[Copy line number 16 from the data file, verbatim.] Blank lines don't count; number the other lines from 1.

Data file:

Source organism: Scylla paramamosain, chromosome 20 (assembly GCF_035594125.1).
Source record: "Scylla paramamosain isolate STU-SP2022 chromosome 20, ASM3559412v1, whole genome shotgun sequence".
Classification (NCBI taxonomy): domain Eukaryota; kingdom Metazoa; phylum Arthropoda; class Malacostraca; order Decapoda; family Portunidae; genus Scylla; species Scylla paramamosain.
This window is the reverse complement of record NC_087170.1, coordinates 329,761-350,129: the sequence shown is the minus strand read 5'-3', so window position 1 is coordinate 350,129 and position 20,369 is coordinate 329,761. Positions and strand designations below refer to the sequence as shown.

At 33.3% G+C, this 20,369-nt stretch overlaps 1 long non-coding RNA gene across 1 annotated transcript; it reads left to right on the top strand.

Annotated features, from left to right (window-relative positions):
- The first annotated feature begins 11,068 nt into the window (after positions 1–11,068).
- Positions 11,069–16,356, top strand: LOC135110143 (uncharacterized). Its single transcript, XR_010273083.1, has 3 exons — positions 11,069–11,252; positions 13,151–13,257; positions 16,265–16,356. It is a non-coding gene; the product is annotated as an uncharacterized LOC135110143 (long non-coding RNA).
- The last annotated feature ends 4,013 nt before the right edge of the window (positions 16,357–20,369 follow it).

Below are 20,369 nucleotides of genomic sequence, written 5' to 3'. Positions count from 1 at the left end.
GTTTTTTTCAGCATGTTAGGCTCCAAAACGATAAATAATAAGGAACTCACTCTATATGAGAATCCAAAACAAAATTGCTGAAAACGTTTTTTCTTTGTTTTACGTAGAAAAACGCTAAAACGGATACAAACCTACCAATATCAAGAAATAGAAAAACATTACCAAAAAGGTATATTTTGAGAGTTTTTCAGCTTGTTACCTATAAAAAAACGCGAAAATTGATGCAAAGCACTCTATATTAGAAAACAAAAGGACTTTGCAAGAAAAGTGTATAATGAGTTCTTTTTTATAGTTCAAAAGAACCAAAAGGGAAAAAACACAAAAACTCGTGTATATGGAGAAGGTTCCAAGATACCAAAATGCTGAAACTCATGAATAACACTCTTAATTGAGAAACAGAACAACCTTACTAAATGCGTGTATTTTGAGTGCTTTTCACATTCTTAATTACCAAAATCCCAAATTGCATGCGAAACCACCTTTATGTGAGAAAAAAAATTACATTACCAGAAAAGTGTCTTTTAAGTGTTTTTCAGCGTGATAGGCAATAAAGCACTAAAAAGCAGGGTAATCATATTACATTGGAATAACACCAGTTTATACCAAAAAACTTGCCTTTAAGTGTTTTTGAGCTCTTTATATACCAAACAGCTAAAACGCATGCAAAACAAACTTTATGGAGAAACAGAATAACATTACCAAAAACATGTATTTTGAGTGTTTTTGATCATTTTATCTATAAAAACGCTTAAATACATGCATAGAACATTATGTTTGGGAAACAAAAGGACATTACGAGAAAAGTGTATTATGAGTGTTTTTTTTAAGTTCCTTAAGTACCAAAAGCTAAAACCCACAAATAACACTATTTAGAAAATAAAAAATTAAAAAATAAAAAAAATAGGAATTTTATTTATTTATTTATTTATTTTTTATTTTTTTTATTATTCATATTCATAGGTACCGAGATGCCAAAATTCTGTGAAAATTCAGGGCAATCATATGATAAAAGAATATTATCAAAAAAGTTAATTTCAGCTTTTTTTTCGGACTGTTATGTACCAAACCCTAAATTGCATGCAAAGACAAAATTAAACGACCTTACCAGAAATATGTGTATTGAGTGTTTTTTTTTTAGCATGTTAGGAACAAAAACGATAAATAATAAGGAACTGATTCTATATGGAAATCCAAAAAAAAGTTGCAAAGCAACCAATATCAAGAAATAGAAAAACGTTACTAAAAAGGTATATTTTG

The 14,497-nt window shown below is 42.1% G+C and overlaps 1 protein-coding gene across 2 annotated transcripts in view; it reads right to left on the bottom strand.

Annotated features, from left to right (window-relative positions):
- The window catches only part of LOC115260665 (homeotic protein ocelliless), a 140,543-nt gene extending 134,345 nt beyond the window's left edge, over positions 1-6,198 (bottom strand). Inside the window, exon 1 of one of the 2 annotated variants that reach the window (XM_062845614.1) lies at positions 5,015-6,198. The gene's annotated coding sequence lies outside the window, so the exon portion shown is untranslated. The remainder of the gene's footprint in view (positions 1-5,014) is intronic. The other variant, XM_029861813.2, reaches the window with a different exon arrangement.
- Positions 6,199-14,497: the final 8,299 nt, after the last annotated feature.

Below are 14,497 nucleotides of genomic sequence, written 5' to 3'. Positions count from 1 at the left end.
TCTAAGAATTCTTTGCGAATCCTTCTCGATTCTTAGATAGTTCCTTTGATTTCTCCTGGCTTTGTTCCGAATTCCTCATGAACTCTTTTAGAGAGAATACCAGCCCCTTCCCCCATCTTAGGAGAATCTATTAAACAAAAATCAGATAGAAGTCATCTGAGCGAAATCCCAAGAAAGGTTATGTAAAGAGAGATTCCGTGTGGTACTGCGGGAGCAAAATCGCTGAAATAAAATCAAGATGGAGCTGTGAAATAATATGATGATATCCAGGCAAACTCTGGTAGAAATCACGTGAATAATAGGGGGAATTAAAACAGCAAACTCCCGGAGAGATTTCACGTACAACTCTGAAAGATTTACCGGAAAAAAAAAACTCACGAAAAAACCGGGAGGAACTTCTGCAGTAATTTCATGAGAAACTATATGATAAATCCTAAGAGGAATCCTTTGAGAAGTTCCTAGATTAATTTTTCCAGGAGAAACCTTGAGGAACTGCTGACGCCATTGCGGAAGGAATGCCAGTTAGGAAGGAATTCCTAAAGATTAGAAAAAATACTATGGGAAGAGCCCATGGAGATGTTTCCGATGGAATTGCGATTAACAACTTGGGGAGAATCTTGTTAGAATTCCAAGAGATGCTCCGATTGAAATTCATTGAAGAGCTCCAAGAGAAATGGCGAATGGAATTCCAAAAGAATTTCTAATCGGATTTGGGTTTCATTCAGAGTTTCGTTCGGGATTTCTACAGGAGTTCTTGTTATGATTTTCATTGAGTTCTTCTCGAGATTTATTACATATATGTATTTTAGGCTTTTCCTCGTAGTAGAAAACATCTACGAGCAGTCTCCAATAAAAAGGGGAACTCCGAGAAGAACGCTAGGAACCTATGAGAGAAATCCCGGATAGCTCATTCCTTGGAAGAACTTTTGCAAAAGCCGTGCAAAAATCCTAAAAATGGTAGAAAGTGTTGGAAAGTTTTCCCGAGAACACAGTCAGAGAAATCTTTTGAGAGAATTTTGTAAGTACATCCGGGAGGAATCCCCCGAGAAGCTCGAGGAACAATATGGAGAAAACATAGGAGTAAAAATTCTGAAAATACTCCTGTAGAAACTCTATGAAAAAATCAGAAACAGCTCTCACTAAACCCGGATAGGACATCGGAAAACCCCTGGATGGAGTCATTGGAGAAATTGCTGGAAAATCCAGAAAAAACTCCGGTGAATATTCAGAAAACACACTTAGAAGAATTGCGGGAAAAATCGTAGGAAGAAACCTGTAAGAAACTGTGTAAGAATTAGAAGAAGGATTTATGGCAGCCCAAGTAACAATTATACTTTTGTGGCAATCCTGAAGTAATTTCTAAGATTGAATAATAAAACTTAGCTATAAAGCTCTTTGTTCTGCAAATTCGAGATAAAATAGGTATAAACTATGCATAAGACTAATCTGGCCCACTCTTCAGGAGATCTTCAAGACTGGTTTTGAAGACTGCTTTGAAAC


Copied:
Below are 14,497 nucleotides of genomic sequence, written 5' to 3'. Positions count from 1 at the left end.